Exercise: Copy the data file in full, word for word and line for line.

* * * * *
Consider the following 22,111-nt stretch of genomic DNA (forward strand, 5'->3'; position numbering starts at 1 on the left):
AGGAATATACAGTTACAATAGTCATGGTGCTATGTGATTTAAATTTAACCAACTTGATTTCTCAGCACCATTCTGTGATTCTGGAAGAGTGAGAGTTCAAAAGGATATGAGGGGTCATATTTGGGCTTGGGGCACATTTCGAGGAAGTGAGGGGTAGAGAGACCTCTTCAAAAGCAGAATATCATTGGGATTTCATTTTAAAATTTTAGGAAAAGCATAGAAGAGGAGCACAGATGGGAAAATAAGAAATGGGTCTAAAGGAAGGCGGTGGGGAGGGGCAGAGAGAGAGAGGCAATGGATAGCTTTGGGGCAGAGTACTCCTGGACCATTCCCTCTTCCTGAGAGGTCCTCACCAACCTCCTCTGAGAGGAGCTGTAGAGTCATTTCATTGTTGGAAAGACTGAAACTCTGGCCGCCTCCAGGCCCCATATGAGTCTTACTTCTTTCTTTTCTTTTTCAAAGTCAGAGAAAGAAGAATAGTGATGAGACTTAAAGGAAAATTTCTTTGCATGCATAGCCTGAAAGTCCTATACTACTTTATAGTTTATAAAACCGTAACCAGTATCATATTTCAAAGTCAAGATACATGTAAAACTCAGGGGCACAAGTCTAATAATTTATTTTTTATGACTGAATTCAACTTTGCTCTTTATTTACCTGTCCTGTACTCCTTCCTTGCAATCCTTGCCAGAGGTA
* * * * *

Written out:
Consider the following 22,111-nt stretch of genomic DNA (forward strand, 5'->3'; position numbering starts at 1 on the left):
AGGAATATACAGTTACAATAGTCATGGTGCTATGTGATTTAAATTTAACCAACTTGATTTCTCAGCACCATTCTGTGATTCTGGAAGAGTGAGAGTTCAAAAGGATATGAGGGGTCATATTTGGGCTTGGGGCACATTTCGAGGAAGTGAGGGGTAGAGAGACCTCTTCAAAAGCAGAATATCATTGGGATTTCATTTTAAAATTTTAGGAAAAGCATAGAAGAGGAGCACAGATGGGAAAATAAGAAATGGGTCTAAAGGAAGGCGGTGGGGAGGGGCAGAGAGAGAGAGGCAATGGATAGCTTTGGGGCAGAGTACTCCTGGACCATTCCCTCTTCCTGAGAGGTCCTCACCAACCTCCTCTGAGAGGAGCTGTAGAGTCATTTCATTGTTGGAAAGACTGAAACTCTGGCCGCCTCCAGGCCCCATATGAGTCTTACTTCTTTCTTTTCTTTTTCAAAGTCAGAGAAAGAAGAATAGTGATGAGACTTAAAGGAAAATTTCTTTGCATGCATAGCCTGAAAGTCCTATACTACTTTATAGTTTATAAAACCGTAACCAGTATCATATTTCAAAGTCAAGATACATGTAAAACTCAGGGGCACAAGTCTAATAATTTATTTTTTATGACTGAATTCAACTTTGCTCTTTATTTACCTGTCCTGTACTCCTTCCTTGCAATCCTTGCCAGAGGTA